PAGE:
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How to Combat the Stress and Challenges of the Holidays

Health & Wellness

Most of us have a love-hate relationship with the holidays. It’s a great season, but it can be stressful. Here are six tips to take the stress out of the holidays and help make the season a magical one:

  1. Your focus will determine your future. Have you ever noticed that if something bad happens and you focus on it, then more bad things happen? If you think that a certain holiday function is going to be bad, then most likely it will be just that. I’m not saying that if you think happy thoughts, then you’re guaranteed happy times. That’s absurd. I am simply saying that if you focus on the positive, not only will your experiences feel more positive, but the negatives won’t feel so overwhelming. If you tell yourself that the holidays are going to be enjoyable and then you encounter a rude relative, you are more likely to take their rude behavior in stride and not allow it to ruin your holiday spirit. This in turn will affect others in a favorable way. If you don’t get rattled, others are less likely to get rattled. Remember to watch your self-talk and make sure you are not saying to yourself, “I know it is just a matter of time before something bad happens and my time is ruined.” Focus on the positive and see what happens.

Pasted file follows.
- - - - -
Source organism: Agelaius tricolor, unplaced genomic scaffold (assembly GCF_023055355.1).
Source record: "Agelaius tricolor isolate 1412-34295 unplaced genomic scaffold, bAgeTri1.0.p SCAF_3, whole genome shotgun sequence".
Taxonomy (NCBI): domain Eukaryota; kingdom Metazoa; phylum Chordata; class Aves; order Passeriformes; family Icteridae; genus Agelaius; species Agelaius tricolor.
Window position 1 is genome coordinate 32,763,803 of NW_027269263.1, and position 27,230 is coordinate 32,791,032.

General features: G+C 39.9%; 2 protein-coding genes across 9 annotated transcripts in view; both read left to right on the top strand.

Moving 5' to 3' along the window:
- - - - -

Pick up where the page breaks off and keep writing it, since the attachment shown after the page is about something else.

2. Handle emotions with finesse. There are many reasons people find the holidays to be stressful. Loneliness, financial pressure, and unfulfilled goals and desires are just a few. Expressing emotions is a great way for people to begin to free themselves from their built-up feelings of stress, worry, fear, and anxiety. Unfortunately, many people encourage others not to express their emotions by saying things like, “I don’t want to hear it,” or, “Get over it.” This is like putting a lid on a pot of boiling water. Eventually it will boil over, and when it does, it will be a mess. When someone is upset, the best thing to do is simply acknowledge that the person has the right to that emotion. It’s not necessary to agree with the reason they’re upset. Just say something like, “I understand you are upset” (or stressed or annoyed). This sounds simple, but unfortunately we often do the opposite and invalidate others’ emotions by saying things like, “I understand you are upset, BUT…” or, “Don’t get upset,” “Calm down,” “Don’t worry.” When we tell someone not to feel a certain way, it can actually have the opposite effect and make that person even more emotional, prolonging or even escalating the emotion. Ironically, the more we acknowledge another person’s emotions, the more likely that their emotions will be diffused, allowing us to change the subject and discuss other things.
  3. Use the Law of Reflection to your advantage. The Law of Reflection says that whatever we give out in life we tend to get back. Unfortunately, this law can work against us if we allow it to. Think about it. If someone is down, we are down. If someone is negative, we start to allow ourselves to be negative. If someone complains about someone else, we allow ourselves to get caught up in their drama. But there is no reason to allow others to set the tone for our holidays – we should set the tone ourselves. We cannot control what happens but we can control how we respond, which may in turn inspire others to respond more positively. In other words, no matter what others do, choose to have a good time and do what it takes to enjoy the holidays. This will help send the message that unlike previous holidays when we allowed others to push our buttons, times have changed. Once they get the message that there is a new sheriff in town, their bad behavior is more likely to stop and you’ll be able to have the holidays you truly desire.